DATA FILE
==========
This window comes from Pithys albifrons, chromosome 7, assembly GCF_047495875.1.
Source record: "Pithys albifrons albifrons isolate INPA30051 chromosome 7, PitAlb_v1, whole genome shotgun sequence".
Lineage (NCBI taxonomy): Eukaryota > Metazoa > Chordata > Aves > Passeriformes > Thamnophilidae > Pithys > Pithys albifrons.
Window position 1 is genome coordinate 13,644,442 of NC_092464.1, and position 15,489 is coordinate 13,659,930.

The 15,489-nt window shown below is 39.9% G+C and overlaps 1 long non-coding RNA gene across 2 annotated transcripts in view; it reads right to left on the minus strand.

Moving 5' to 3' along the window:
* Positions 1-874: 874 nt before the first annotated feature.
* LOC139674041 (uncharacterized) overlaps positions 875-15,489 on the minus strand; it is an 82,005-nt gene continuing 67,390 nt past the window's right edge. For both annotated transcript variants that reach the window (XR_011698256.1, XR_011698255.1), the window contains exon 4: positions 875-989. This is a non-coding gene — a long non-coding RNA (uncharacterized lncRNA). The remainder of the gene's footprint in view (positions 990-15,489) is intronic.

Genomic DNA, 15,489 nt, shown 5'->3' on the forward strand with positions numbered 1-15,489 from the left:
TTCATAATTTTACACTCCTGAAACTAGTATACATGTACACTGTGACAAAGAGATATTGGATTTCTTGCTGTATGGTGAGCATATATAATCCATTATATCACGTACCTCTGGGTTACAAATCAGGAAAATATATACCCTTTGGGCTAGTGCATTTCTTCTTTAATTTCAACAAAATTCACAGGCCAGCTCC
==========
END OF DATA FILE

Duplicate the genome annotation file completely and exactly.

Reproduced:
This window comes from Pithys albifrons, chromosome 7, assembly GCF_047495875.1.
Source record: "Pithys albifrons albifrons isolate INPA30051 chromosome 7, PitAlb_v1, whole genome shotgun sequence".
Lineage (NCBI taxonomy): Eukaryota > Metazoa > Chordata > Aves > Passeriformes > Thamnophilidae > Pithys > Pithys albifrons.
Window position 1 is genome coordinate 13,644,442 of NC_092464.1, and position 15,489 is coordinate 13,659,930.

The 15,489-nt window shown below is 39.9% G+C and overlaps 1 long non-coding RNA gene across 2 annotated transcripts in view; it reads right to left on the minus strand.

Moving 5' to 3' along the window:
* Positions 1-874: 874 nt before the first annotated feature.
* LOC139674041 (uncharacterized) overlaps positions 875-15,489 on the minus strand; it is an 82,005-nt gene continuing 67,390 nt past the window's right edge. For both annotated transcript variants that reach the window (XR_011698256.1, XR_011698255.1), the window contains exon 4: positions 875-989. This is a non-coding gene — a long non-coding RNA (uncharacterized lncRNA). The remainder of the gene's footprint in view (positions 990-15,489) is intronic.

Genomic DNA, 15,489 nt, shown 5'->3' on the forward strand with positions numbered 1-15,489 from the left:
TTCATAATTTTACACTCCTGAAACTAGTATACATGTACACTGTGACAAAGAGATATTGGATTTCTTGCTGTATGGTGAGCATATATAATCCATTATATCACGTACCTCTGGGTTACAAATCAGGAAAATATATACCCTTTGGGCTAGTGCATTTCTTCTTTAATTTCAACAAAATTCACAGGCCAGCTCC